Sunday, April 15, 2012

Din 227: “God took his time making you.”

I awoke this morning to the sound of my students -- what could be better? We started today’s class with 15 minutes of Anapana (the first step of Vipassana meditation), which is designed to concentrate the mind. I have never seen meditators more still or focused than these children! After teaching them the technique, I told them we would be starting every class like this from now on. Meditation is a wonderful tool they can take with them wherever they go, and they are lucky to be starting at such a young age!

As the class broke into groups and started practicing numbers for our upcoming Variety Show, I caught up with a few students. Vandna, a sophomore and our oldest student, was supposed to pick her academic stream (cf. major) a few weeks ago, but had been waiting for my return to consult me before making her final decision. She is most interested in commerce and dreams of holding a high position at a bank one day, but her family is advising her to take liberal arts, which has less requirements and comes more easily to her, so she can also help her mom clean houses on the side. She was willing to take commerce if she could have a tutor to help her with the time commitment, so I wholeheartedly encouraged her to do what she loves, and have found a college student in our neighborhood who will be willing to give her lessons in commerce for free.

Manisha, one of my most observant and forthcoming students, gave me the most insightful advice today. She noticed that I was much more measured and poised before leaving for Mumbai, whereas I seemed more animated and jovial today, to the point of almost being flippant (she said this all in Hindi and it sounded much better). Her feedback, though, was that although she finds it more fun when I am in a silly mood, she prefers my reflective and dignified advice to help her grow as a person. This was advice from a 9-year-old. I was so, so grateful to Manisha for sharing this, and told her that true friends are the ones who appreciate you when they like what you do, but also call you out when they think you could change something. I have very few friends like this -- in fact, most people do -- and am glad to have found another one! What a thoughtful girl. After class, she and I spent the next hour catching up. I tried to be more dignified during this time. :)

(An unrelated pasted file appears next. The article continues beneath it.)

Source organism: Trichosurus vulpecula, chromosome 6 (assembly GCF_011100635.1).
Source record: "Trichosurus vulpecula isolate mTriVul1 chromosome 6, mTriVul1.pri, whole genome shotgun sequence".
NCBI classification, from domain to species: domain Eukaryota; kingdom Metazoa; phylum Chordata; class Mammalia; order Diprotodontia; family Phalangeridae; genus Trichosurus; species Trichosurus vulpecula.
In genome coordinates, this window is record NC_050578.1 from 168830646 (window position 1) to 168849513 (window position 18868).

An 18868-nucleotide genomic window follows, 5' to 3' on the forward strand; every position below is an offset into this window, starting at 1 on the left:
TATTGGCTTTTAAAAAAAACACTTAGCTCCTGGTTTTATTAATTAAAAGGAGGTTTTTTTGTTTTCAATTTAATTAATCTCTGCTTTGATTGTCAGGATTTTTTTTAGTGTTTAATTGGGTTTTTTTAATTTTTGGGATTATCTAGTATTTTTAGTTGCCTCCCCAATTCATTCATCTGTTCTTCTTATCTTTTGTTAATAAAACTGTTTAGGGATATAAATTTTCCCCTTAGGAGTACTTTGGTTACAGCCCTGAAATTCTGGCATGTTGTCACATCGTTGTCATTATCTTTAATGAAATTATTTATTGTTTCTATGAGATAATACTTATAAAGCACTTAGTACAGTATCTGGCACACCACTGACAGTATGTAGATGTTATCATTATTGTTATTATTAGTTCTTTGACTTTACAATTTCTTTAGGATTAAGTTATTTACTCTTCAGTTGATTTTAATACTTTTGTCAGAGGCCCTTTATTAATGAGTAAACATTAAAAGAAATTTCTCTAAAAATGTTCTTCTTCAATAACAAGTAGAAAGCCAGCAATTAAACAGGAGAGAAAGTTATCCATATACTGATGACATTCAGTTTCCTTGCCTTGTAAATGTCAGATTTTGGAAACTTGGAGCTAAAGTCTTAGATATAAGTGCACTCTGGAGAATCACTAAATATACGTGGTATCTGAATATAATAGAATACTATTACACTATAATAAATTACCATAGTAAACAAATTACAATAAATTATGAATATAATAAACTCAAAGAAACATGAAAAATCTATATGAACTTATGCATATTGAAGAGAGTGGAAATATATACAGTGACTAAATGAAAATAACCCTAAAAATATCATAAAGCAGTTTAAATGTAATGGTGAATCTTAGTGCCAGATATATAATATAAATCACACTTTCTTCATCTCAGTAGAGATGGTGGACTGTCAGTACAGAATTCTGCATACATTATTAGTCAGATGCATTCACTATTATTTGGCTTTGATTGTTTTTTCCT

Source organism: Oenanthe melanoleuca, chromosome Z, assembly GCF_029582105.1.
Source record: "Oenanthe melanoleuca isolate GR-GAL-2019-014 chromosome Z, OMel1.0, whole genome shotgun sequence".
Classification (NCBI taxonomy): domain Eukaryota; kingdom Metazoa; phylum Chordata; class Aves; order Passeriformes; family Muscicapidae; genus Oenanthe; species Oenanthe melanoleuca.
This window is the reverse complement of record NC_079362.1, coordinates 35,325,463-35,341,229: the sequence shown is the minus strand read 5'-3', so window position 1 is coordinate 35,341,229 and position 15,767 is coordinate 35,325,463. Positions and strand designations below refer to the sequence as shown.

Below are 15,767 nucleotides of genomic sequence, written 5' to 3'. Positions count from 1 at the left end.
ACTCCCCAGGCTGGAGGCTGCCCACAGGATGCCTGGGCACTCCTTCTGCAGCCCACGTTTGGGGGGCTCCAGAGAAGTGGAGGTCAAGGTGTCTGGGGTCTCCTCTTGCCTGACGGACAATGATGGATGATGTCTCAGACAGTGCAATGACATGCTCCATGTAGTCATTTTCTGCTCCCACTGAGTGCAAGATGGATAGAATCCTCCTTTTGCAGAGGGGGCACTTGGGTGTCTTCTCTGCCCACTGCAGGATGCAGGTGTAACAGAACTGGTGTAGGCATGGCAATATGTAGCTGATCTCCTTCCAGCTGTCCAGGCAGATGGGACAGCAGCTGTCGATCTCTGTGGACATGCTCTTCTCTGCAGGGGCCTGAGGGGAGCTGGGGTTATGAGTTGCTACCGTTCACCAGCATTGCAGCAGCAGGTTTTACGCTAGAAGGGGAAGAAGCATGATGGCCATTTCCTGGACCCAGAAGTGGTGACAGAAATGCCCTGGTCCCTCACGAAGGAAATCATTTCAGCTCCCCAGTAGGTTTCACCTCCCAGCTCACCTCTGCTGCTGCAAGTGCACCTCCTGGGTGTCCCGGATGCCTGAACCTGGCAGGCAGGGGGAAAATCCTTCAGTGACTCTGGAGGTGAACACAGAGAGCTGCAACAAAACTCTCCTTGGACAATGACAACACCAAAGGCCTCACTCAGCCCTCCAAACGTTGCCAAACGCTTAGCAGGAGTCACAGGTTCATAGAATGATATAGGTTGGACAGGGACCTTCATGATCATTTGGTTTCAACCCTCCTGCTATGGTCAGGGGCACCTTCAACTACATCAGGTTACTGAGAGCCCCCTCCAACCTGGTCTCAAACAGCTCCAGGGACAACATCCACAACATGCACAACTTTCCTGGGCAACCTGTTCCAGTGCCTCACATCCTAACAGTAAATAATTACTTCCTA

After this, I had lunch and went to Sonal’s house to see her family before she leaves for New Delhi tomorrow. It was great to be reunited, drink tea made by my soul sister, and plan our next photo shoot (hopefully in traditional Indian dress!). Distracting Saumya from her studies was an added bonus. Sabina Auntie had set aside piles and piles of clothes and books to be donated to Gyaan Ghar, which Dadi and I happily lugged home and have started rummaging through -- the kids will be so happy!

Back home, I meditated for an hour before submitting my final draft of the “teacher wanted” ad we plan to publish in the paper in a few days. Over my evening walk with Bhua, she delved deeper into the Sikh tradition and some of the statements she made uncannily resembled sentences uttered by Goenka Guruji at my meditation course. Cool!

After dinner, Nani just couldn’t stop herself from going outside for another walk. The air is so fresh here (what industrial town?) and the surroundings so majestic.

It’s so much fun to be hanging out with both of my grandmothers -- slumber party!

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